BC Building Trades launches campaign to tell British Columbians the unionized construction industry and workers are building the Province

Vancouver, BC. The umbrella organization for BC’s 35,000 unionized construction workers is launching a provincial campaign to raise public awareness of the importance of unionized construction workers to the province’s future.

The BC Building Trades campaign includes a year-long television advertising campaign as well as local newspaper advertising, community presentations and speeches, and other steps to reach all corners of BC. The campaign tells British Columbians that everything the BC Building Trades builds gets its Seal of Approval, meaning it is constructed to the highest standards, with no compromises on safety or the environment.

“Construction is a cornerstone of the provincial economy,” says Tom Sigurdson, Executive Director. “And it’s important that when we build British Columbia, we do it with the most qualified workers we have, which are the 35,000 British Columbians in the BC Building Trades.

“Our affiliates and their members are the most experienced and the most highly skilled people in construction, including men, women, First Nations and apprentices,” Sigurdson said.

“Together, we build the vital infrastructure BC needs to keep our economy growing and to keep people employed. Projects like Site C, the Massey bridge, LNG terminals and energy pipelines need to have the BC Building Trades Seal of Approval — which means building on time, on budget and with no compromises on safety or the environment.”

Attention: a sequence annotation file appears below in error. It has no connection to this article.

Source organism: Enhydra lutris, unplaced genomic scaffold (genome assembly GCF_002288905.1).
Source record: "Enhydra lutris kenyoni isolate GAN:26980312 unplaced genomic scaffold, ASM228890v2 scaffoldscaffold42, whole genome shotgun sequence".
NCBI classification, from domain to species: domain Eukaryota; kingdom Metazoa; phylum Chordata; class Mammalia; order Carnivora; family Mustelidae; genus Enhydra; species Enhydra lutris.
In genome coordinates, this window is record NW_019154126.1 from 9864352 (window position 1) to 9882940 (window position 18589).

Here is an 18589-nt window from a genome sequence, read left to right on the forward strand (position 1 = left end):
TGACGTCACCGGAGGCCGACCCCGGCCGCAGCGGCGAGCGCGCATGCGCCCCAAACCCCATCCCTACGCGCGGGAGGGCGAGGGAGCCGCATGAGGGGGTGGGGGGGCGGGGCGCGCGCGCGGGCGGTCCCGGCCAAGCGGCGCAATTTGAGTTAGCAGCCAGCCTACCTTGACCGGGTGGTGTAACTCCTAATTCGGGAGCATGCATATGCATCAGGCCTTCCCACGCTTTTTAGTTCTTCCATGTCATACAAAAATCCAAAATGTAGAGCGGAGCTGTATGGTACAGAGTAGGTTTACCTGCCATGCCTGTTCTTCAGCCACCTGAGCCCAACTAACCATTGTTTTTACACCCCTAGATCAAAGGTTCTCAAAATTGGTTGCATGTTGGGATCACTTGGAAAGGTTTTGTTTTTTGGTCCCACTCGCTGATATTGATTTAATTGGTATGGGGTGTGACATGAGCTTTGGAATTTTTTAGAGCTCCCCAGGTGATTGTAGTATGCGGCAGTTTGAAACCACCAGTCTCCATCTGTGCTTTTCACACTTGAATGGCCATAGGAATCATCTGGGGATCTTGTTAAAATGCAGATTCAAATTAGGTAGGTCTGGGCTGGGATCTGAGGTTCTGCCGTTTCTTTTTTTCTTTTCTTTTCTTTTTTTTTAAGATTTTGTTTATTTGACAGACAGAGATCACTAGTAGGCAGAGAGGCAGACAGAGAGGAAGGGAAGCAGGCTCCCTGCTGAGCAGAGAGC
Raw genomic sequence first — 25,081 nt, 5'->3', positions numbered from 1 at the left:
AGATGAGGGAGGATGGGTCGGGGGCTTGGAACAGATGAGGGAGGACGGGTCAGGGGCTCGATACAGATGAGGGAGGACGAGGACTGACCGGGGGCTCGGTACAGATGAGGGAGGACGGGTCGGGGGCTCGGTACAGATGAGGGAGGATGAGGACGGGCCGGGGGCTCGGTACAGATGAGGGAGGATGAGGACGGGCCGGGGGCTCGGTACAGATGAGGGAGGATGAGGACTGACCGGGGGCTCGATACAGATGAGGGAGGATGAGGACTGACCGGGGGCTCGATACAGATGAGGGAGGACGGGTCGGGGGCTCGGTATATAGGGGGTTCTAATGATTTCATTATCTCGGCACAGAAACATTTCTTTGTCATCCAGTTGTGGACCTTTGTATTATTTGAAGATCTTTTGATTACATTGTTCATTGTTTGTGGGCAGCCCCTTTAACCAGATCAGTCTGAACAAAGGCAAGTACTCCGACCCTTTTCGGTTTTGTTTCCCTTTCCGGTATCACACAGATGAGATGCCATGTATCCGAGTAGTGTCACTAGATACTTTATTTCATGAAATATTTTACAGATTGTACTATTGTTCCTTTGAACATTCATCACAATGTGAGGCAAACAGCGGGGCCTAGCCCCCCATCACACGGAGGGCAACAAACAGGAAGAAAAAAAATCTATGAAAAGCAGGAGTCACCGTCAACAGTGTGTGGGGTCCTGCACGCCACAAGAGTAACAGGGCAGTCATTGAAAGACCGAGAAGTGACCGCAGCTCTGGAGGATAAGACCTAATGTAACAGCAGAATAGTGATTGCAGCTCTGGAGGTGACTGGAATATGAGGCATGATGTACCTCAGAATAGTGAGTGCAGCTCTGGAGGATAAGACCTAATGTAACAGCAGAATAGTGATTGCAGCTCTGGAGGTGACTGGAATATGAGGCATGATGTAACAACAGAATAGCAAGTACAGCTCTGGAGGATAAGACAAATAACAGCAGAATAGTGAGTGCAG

“Everything we build gets the BC Building Trades Seal of Approval, which brings over 100 years of bringing excellence to the building of our province and training British Columbians in these important jobs,” said Sigurdson.

“BC Building Trades affiliates indenture thousands of apprentices every year who have higher completion rates than those who are outside of our training structures. These young men and women need time on the job to complete their apprenticeships and to become the next generation of skilled construction workers.

Sigurdson points out that a province-wide opinion survey commissioned by the Building Trades in May showed that 88 percent of those sampled want BC apprentices hired on to construction projects before out-of-province workers are hired.

He adds that the survey showed little public awareness of the Building Trades but strong positive views (61 percent support) when those surveyed learned about the Trades’ tradition of craft skills, apprenticeships, productivity, and commitments to building the province.

“This strong preference for BC workers and BC apprentices first is important for government and industry to appreciate when contracts are bid and work begins,” says Sigurdson. “The Trades also have a strong track record for bringing into the workforce more women, aboriginal people, and new Canadians which reflects the values of British Columbians.